The night sky was obscured by clouds and the darkness was intense, which would make it possible for the fleeing settlers to elude the watchfulness of the Indians if any happened to be lurking in the vicinity of the cabin. About nine o'clock the nineteen frightened and wretchedly equipped refugees left the Thomas cabin. Ahead of the oxen walked Markham, Bradshaw, and Palmer, with rifles in their hands, ready to protect the women, children, and wounded from possible attack. Then came the ox‐drawn sled piled with feather beds, the wounded, blankets, bed quilts, and provisions. Upon either side and behind the sled walked the women, carrying or leading the children.
Progress was slow since no distinct trail could be discerned in the darkness. Frequently they would stop and by signs and consultation assure themselves that they were moving in the proper direction. Often they missed the way and were compelled to alter their course. At two o'clock in the morning, having made an advance of only five miles, they concluded to halt and await the dawn. Where they were they did not know. Blankets and bed quilts were spread upon the snow; and upon these the women, children, and wounded lay down, while the men stood guard. With the coming of day the refugees again pushed forward, but found that they could make little headway because of the deep snow drifts through which the men had to break a way for the oxen and sled.
In less than an hour the party, finding further progress well‐nigh impossible, decided to halt. After some deliberation it was decided to send Palmer ahead about ten miles to Granger's Point for help. Palmer, having succeeded in making his way to the Point without incident, returned with George Granger, who very willingly brought his ox team to the rescue of the stranded settlers. A Mr. Addington also accompanied Palmer upon the return trip. When about a mile to the north of Granger's place a man was observed on the open prairie. Addington jumped off the sled and started toward him. The man turned and ran, but was soon overtaken. He was found to be Dr. Strong of Springfield who had fled from the Wheeler cabin that same morning, supposing that his wife and children had been killed in the attack upon the Thomas cabin.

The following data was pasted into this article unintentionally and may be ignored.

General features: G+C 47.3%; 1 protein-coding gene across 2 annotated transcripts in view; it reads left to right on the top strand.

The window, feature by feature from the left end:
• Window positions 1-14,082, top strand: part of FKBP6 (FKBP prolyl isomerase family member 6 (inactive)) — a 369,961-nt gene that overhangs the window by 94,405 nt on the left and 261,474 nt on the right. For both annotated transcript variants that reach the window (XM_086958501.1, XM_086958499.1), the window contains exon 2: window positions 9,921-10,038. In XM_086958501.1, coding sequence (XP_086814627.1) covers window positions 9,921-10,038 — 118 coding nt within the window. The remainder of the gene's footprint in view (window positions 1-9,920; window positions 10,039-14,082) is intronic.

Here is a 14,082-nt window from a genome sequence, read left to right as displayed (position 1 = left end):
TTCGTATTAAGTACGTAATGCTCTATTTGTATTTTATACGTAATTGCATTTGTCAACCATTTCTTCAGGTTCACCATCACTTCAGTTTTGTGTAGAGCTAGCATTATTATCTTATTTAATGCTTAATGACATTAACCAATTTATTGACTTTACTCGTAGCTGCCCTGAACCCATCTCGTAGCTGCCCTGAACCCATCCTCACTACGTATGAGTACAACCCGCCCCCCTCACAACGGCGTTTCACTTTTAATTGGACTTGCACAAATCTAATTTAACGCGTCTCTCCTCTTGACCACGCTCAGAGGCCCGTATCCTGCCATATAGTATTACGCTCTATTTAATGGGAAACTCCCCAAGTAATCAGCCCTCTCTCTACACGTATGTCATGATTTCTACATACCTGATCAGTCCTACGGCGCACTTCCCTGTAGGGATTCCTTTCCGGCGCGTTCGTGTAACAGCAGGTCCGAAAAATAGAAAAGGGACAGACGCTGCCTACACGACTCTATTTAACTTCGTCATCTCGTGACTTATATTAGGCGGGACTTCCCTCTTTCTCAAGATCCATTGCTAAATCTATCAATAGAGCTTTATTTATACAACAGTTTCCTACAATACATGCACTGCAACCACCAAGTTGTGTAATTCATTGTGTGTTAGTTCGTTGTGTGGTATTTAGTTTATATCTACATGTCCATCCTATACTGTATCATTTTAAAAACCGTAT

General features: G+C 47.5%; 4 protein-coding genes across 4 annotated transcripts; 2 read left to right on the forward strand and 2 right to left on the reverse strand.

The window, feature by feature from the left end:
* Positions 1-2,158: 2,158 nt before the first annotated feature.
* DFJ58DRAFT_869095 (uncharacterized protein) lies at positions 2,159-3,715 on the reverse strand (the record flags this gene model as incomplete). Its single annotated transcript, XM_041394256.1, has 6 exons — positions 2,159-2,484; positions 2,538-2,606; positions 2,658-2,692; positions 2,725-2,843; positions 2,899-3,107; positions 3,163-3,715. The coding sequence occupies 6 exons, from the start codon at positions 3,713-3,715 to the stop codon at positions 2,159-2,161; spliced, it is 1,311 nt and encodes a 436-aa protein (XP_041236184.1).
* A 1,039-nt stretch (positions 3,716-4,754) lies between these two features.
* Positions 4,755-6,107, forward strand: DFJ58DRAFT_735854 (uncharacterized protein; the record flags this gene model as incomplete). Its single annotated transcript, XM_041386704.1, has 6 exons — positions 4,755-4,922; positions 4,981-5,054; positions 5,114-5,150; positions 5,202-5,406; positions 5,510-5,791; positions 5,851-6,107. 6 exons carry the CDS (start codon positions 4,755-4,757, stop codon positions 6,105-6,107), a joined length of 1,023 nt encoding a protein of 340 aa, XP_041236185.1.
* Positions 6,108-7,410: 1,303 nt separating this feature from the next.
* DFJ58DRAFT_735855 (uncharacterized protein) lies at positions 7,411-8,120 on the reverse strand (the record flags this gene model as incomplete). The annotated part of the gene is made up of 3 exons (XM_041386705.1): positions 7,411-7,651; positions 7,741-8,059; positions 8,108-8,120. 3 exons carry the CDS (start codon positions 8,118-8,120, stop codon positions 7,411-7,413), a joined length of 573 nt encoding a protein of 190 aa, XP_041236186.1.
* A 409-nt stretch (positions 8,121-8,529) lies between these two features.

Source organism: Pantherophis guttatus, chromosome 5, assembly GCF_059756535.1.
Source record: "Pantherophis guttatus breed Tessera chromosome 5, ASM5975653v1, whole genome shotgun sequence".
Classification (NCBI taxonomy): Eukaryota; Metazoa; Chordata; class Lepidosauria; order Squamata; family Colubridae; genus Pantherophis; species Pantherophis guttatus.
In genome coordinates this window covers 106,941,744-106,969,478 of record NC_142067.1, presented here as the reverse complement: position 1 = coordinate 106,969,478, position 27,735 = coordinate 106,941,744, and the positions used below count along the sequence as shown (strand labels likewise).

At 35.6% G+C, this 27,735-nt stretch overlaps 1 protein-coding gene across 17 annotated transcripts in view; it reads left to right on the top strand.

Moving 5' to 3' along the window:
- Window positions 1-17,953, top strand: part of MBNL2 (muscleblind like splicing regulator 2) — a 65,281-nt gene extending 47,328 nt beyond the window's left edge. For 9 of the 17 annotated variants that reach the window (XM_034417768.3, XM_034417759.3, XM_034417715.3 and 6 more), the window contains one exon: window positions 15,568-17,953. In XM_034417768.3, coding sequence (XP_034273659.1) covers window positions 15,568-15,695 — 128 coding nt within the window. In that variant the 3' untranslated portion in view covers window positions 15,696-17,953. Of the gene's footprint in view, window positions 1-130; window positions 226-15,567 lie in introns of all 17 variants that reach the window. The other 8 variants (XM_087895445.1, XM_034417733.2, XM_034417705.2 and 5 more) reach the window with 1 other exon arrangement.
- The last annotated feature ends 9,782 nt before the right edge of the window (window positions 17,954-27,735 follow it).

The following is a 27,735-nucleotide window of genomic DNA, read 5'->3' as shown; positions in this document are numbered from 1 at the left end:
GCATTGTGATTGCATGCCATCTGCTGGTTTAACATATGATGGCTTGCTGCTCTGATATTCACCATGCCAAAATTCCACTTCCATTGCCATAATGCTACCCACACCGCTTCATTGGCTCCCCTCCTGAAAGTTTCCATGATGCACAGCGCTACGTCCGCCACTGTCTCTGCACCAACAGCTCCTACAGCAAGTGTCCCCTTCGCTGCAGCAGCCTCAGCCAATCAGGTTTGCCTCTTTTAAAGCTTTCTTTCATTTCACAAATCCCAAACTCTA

In the meantime the stranded settlers, thinking they saw Indians in pursuit, had left their wounded companions in the sled and taken to the open prairie in flight‐an effort which greatly exhausted the women. Returning to the sled the march onward to Granger's Point was resumed. After remaining here for two days to recuperate they continued their journey southward toward Fort Dodge.